Lovers of the Chariot's of Fire style Vangelis may find this intriguing album something of a mystery. It's five musical pieces that would seem more at home on a Brian Eno album. On first listening nothing seems to happen, but repeated listenings reward the listener with hidden depths and textures in the five hypnotic pieces. Whilst it lacks the fragile beauty and melancholy of Blade Runner or Opera Sauvage which is why I only give it four stars but it's still an essential purchase for anyone who like the works of Eno, Phillip Glass et al.
Soil Festivities is one of Vangelis' more contemplative, hypnotic works and, as such, may not have had the same popular appeal as his louder or catchier themes. This should not detract from its brilliance and intensity. It is an album of symphonic complexity which rewards listening from beginning to end.
This album was a strong influence on deep-space ambient musician 'Telomere'. If you like this I'd advise you to google him too.
Soil Festivities is a timeless album. It comprises 5 movements which flow in a seamless, organic way. I've listened to this album for twenty years, and I still find something new every time I listen to it. A modern masterpiece. Vangelis shows his soul and spontaneous approach to music through Soil Festivities. It's my Desert Island Disc.
Vangelis has produced some of the finest instrumental music known, most of his albums are really good. I had this album on Cassette tape back in the 80,s but i lost it, so i searched on Amazon to find it at an amazing price so didn,t hesitate on ordering it. Just as i remember its a great listen, nice to chill out too..sounds good through a pair of decent headphones where the detail is much clearer. So Vangelis fans get it if you haven,t already, i have a lot of his music and i have not been disappointed yet..
As my title suggests,this to me is a companion piece to his Bladerunner soundtrack.At certain sections you will say to yourself,I recognize that,as little motifs are dropped in to this piece of music to link them together.This album along with Mask are what I term as Vangelis "Dark",where he seems to develop a claustrophic,dense style of album.Its not immediate like Chariots of Fire and 1492,however if you enjoy an album which you have to explore it to get the beauty of the music I would suggest owning this one.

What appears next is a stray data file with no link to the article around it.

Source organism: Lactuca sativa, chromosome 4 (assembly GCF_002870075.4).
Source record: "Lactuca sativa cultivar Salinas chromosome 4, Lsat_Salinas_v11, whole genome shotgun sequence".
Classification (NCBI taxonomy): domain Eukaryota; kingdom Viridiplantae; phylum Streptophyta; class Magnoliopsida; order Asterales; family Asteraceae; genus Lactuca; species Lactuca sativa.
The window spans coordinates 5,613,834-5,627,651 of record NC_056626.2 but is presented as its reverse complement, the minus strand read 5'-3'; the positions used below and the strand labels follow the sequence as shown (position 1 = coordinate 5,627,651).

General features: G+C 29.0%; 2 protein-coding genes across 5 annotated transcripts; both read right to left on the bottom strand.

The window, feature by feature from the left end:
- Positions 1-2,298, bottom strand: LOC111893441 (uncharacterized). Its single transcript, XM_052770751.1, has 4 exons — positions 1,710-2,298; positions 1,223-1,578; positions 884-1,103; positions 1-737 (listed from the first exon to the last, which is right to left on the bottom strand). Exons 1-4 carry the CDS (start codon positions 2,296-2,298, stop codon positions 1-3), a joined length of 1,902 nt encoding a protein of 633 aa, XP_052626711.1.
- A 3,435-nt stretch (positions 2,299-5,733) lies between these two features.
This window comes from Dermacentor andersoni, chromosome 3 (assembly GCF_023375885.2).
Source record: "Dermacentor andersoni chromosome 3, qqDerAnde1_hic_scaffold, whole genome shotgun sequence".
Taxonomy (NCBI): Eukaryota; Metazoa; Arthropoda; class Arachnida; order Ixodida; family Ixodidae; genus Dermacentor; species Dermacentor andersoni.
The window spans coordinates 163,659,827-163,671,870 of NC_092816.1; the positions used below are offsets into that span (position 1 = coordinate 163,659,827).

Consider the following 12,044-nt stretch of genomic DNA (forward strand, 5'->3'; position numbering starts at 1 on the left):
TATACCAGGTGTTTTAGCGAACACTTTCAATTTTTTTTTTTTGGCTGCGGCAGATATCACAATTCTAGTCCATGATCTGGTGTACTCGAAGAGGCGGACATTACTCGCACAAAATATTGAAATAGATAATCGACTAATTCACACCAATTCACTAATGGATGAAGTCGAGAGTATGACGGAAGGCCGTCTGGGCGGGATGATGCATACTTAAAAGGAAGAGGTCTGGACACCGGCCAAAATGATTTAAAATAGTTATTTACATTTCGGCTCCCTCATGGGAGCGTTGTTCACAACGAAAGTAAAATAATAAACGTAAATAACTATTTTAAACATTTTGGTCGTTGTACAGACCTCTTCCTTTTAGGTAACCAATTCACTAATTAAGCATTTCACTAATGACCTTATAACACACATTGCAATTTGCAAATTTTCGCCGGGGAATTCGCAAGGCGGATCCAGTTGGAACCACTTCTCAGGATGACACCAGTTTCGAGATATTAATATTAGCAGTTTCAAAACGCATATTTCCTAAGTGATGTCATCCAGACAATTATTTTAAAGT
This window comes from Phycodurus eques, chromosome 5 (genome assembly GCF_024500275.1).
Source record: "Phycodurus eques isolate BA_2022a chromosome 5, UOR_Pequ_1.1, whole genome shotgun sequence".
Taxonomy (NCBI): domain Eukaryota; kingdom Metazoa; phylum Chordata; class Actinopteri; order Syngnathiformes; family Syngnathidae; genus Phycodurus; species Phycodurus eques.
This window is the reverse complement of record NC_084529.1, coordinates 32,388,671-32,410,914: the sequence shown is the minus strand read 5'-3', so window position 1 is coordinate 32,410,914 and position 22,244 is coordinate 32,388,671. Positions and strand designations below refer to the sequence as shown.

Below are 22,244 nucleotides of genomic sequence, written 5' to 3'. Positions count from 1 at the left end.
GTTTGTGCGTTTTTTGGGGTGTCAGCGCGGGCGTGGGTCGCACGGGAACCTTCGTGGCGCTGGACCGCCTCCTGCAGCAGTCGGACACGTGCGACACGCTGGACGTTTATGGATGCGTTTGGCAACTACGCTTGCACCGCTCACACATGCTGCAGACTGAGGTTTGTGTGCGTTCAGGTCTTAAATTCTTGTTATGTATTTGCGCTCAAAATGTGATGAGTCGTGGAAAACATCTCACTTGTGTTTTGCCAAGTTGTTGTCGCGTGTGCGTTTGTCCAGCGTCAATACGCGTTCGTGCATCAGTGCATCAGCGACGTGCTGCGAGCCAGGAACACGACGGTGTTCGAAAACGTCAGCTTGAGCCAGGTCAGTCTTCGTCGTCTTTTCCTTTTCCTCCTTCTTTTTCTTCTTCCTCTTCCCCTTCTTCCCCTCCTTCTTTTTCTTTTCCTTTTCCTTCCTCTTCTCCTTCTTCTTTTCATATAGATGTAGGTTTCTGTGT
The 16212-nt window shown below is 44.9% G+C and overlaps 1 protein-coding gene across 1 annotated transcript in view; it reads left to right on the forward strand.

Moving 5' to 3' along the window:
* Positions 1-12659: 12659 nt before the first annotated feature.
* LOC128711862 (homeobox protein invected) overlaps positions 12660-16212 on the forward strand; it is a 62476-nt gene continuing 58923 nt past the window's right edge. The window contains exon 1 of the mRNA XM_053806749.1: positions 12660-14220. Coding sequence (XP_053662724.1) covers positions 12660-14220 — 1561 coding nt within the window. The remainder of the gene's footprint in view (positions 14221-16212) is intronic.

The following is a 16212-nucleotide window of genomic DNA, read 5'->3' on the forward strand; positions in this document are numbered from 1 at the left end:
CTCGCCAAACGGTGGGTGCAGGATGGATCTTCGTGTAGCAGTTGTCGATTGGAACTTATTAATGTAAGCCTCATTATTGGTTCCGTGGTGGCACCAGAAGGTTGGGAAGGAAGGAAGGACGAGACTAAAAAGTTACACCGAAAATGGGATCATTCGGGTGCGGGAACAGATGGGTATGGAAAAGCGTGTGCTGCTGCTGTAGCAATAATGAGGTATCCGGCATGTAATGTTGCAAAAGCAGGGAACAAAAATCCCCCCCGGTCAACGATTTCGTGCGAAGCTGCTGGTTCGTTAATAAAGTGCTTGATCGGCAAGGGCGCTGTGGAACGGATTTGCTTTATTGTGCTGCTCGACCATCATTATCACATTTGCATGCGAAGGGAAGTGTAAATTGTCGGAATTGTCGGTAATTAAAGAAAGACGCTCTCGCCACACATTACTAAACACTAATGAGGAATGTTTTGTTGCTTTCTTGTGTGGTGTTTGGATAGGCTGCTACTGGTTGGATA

Vangelis is one of the geatest musical artists of the past 50 years. His music is inspiring and this past contribution is no exception. I would have given five stars but I find that it is taking me longer to "get behind" all of the tracks. Anyway, for Vangelis fans, the cd is a must! Try it out!
The reviews that are already here are excellent, but since I'm sitting here listening to this one it brought it to mind. I just wanted to remind everyone of how good it is.
I guess Vangelis is best known for his Chariots of Fire and Blade Runner soundtracks - which is fair enough because the music got exposure in movies that were seen by a large public.
However there are four Vangelis discs which I rate higher than either of those two: Soil Festivities, City, Mask, and Albedo 0.39.
These four are quite different - but there are similarities between Soil Festivities and City. Mask is more operatic and BIG, while Albedo 0.39 is an earlier recording that's far more lively and seems to hold the essence of Vangelis.
Still, Soil Festivities is what we're on here. It is a contemplative album, without big highs and lows. It's tone is one of a constant surface, with lots of things going on underneath. Never dull, but also not shocking you to attention, the one word I'd use to describe it is "Beautiful".
`Soil Festivities' was the first purely-studio Vangelis album I purchased, when I was a teenager back in 1984. I say it is a `studio' album, and yet its forty-eight minutes is also a soundtrack of sorts.
Presented in five movements, the set opens with a mighty crack of thunder followed by pouring rain. This provides a backdrop to cascades of effects and textural wonderings amidst the humus of the soil. The second movement offers sustained washes of key-changing colours that support fragile figures of great beauty. Vangelis's skill with percussion is on show in the third, whilst the fourth lays out a ponderous beat as a basis for an immensely atmospheric piece, evoking some great journey through a dark and fiery landscape. The fifth movement provides an exultant, festive, and exuberant finale that signs off the whole set in shimmering light.
The first time I heard this magnificent album was in Spillers Records in Cardiff (the recognised oldest record shop in the world) back in the early 1980's, and each listening evokes huge memories from that fantastic decade. Hugely atmospheric this album should be enjoyed with the lights out, volume set on high and with a large glass of something warming in the hand. This is what HiFi and expensive headphones were invented for - Vangelis and his keyboards at their very best.